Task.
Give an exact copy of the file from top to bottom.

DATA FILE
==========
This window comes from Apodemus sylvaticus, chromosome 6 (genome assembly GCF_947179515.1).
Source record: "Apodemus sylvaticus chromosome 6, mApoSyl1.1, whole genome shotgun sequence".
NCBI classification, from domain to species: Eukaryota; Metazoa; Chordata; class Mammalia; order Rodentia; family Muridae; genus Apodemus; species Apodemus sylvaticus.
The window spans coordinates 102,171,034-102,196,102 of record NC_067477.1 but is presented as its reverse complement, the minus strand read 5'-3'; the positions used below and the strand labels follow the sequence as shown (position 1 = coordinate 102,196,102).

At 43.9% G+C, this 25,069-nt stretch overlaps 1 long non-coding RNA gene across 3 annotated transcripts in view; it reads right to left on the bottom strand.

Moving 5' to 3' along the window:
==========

This window comes from Apodemus sylvaticus, chromosome 6 (genome assembly GCF_947179515.1).
Source record: "Apodemus sylvaticus chromosome 6, mApoSyl1.1, whole genome shotgun sequence".
NCBI classification, from domain to species: Eukaryota; Metazoa; Chordata; class Mammalia; order Rodentia; family Muridae; genus Apodemus; species Apodemus sylvaticus.
The window spans coordinates 102,171,034-102,196,102 of record NC_067477.1 but is presented as its reverse complement, the minus strand read 5'-3'; the positions used below and the strand labels follow the sequence as shown (position 1 = coordinate 102,196,102).

At 43.9% G+C, this 25,069-nt stretch overlaps 1 long non-coding RNA gene across 3 annotated transcripts in view; it reads right to left on the bottom strand.

Moving 5' to 3' along the window: